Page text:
Trade Deficit Exploded in October on Record Imports

(CN) — The nation’s trade deficit with foreign countries rose to its highest level in a decade in October, driven by record imports, the Commerce Department said Thursday.

According to the government, the gap between the United States sells and what it buys from other nations hit $55.5 billion in October, the fifth straight increase and highest since October 2008.

The politically sensitive deficit in the trade of goods with China rose 7.1 percent to a record $43.1 billion. The goods gap with the European Union widened 65.5 percent to a record $17.6 billion.

Led by shipments of medicine and cars, overall imports rose 0.2 percent to a record $266.5 billion. Exports fell 0.1 percent to $211 billion.

President Donald Trump campaigned on a pledge to slash America’s longstanding trade deficit with the rest of the world, but so far, that hasn’t happened.

For instance, despite his import taxes on steel, aluminum and Chinese goods, the deficit so far this year is running 11.4 percent above January-October 2017.

In the meantime, U.S. exports of soybeans, targeted for retaliatory tariffs by China, dropped 46.8 percent in October.

Trump has slapped tariffs on $250 billion worth of Chinese imports in a dispute over the tactics Beijing is using to challenge American technological supremacy.

These include the theft of trade secrets and forcing U.S. companies to hand over technology in exchange for access to the Chinese market, the U.S. charges.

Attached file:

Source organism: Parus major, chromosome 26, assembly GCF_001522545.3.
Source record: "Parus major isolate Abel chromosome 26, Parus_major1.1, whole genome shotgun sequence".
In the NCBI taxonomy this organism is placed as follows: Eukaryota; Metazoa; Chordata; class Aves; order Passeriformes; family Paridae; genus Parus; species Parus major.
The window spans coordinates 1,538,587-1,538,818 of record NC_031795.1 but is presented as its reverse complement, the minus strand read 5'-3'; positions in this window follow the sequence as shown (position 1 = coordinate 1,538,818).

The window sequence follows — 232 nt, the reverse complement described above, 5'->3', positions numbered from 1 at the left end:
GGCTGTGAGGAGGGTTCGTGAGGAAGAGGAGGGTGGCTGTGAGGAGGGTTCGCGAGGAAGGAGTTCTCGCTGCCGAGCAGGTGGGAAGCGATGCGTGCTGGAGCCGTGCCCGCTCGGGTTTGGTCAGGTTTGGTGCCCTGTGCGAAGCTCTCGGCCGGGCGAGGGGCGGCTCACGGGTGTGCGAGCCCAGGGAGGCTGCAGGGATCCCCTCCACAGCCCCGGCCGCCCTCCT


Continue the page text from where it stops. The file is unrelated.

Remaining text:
In a meeting over the weekend, Trump and Chinese President Xi Jinping agreed to a tamporary pause in the trade dispute, but the details remain unclear and that’s roiled financial markets worldwide.

Mainstream economists view trade deficits as the result of an economic reality unlikely to yield to changes in trade policy: Americans buy more than they produce, and imports fill the gap. The strong U.S. economy also encourages Americans to buy more foreign products.

In October, the U.S. ran a $22.6 billion surplus in the trade of services such as banking and tourism. But that was offset by a record $78.1 billion deficit in the trade of goods such as cellphones and machinery.

The Associated Press contributed to this report.

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